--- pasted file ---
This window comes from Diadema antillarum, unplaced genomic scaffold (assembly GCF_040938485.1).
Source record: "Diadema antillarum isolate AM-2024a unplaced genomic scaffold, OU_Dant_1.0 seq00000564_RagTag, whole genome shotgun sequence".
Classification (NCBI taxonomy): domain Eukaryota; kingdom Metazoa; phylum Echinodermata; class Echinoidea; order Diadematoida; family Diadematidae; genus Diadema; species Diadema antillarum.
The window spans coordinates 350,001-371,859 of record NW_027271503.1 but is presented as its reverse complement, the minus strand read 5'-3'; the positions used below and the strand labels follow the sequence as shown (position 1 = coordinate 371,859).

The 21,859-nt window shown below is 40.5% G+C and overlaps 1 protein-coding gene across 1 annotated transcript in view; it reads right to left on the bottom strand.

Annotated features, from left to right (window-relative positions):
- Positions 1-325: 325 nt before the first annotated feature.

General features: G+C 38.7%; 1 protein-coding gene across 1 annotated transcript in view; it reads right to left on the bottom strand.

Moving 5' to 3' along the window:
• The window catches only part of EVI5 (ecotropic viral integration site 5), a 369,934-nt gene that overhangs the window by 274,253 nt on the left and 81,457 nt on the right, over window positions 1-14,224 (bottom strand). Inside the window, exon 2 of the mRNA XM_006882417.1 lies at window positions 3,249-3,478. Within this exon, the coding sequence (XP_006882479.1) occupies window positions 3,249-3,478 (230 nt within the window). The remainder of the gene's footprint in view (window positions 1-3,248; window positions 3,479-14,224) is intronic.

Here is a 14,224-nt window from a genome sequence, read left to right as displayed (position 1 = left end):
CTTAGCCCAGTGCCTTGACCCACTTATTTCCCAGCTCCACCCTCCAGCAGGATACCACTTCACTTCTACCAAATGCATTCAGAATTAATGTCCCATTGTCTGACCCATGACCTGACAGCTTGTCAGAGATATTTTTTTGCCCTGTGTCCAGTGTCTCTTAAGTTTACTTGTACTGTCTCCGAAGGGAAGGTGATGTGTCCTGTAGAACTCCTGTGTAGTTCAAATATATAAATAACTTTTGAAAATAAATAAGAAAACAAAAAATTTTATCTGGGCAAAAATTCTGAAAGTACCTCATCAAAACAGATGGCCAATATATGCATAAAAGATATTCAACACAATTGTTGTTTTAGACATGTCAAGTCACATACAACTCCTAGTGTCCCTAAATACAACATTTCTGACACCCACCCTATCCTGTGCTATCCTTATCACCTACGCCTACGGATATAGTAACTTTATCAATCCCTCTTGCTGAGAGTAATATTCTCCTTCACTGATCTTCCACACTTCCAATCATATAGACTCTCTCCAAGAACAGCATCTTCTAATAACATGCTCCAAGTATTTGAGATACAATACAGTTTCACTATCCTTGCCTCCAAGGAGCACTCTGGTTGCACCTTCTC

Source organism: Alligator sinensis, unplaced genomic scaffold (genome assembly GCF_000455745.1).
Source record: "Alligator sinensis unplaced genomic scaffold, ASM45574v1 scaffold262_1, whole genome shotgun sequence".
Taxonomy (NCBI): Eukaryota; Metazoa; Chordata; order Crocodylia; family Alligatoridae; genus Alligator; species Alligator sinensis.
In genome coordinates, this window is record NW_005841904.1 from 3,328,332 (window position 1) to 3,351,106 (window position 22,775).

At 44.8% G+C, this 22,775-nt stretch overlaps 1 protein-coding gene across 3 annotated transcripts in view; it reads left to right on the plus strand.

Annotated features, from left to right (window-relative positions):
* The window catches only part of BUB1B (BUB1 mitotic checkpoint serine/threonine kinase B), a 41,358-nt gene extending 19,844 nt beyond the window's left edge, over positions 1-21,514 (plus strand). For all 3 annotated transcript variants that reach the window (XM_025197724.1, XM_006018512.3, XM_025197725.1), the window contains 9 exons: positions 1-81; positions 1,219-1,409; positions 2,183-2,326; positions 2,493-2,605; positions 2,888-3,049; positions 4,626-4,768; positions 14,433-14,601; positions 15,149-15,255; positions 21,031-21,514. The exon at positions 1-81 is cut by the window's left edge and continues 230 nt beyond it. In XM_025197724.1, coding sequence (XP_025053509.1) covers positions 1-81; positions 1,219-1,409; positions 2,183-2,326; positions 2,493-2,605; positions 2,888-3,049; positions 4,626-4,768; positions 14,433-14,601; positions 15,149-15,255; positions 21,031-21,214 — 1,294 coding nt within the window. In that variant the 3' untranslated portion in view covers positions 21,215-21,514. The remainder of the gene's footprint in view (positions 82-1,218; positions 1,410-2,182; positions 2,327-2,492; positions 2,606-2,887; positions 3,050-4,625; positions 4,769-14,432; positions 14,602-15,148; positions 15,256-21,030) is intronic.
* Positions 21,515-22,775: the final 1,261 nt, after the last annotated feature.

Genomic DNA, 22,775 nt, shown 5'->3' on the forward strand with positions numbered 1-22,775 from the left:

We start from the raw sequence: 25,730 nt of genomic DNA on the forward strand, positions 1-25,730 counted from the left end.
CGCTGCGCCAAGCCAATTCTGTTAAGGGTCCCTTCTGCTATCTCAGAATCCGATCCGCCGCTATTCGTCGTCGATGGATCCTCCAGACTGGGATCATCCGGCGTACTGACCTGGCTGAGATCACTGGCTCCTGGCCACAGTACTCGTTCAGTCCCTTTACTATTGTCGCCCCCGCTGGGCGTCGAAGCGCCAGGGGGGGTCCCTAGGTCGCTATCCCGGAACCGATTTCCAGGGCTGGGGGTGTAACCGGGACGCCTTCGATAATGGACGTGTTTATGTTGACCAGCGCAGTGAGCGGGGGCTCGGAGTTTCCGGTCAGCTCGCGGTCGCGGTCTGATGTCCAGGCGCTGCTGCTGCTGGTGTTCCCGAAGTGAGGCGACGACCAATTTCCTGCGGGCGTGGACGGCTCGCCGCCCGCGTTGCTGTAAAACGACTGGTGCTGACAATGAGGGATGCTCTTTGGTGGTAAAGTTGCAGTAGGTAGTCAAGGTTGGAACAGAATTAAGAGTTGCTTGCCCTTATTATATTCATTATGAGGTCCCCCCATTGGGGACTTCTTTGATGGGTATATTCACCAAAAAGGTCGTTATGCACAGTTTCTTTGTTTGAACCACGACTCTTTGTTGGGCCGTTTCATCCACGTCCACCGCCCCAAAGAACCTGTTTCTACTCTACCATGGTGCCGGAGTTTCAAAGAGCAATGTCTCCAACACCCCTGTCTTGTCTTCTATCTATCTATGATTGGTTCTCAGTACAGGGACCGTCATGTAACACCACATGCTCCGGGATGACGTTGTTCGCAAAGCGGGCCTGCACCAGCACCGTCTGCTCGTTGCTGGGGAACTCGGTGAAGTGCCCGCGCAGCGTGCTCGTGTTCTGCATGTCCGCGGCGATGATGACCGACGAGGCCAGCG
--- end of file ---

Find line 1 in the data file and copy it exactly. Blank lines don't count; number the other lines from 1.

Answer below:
This window comes from Diadema antillarum, unplaced genomic scaffold (assembly GCF_040938485.1).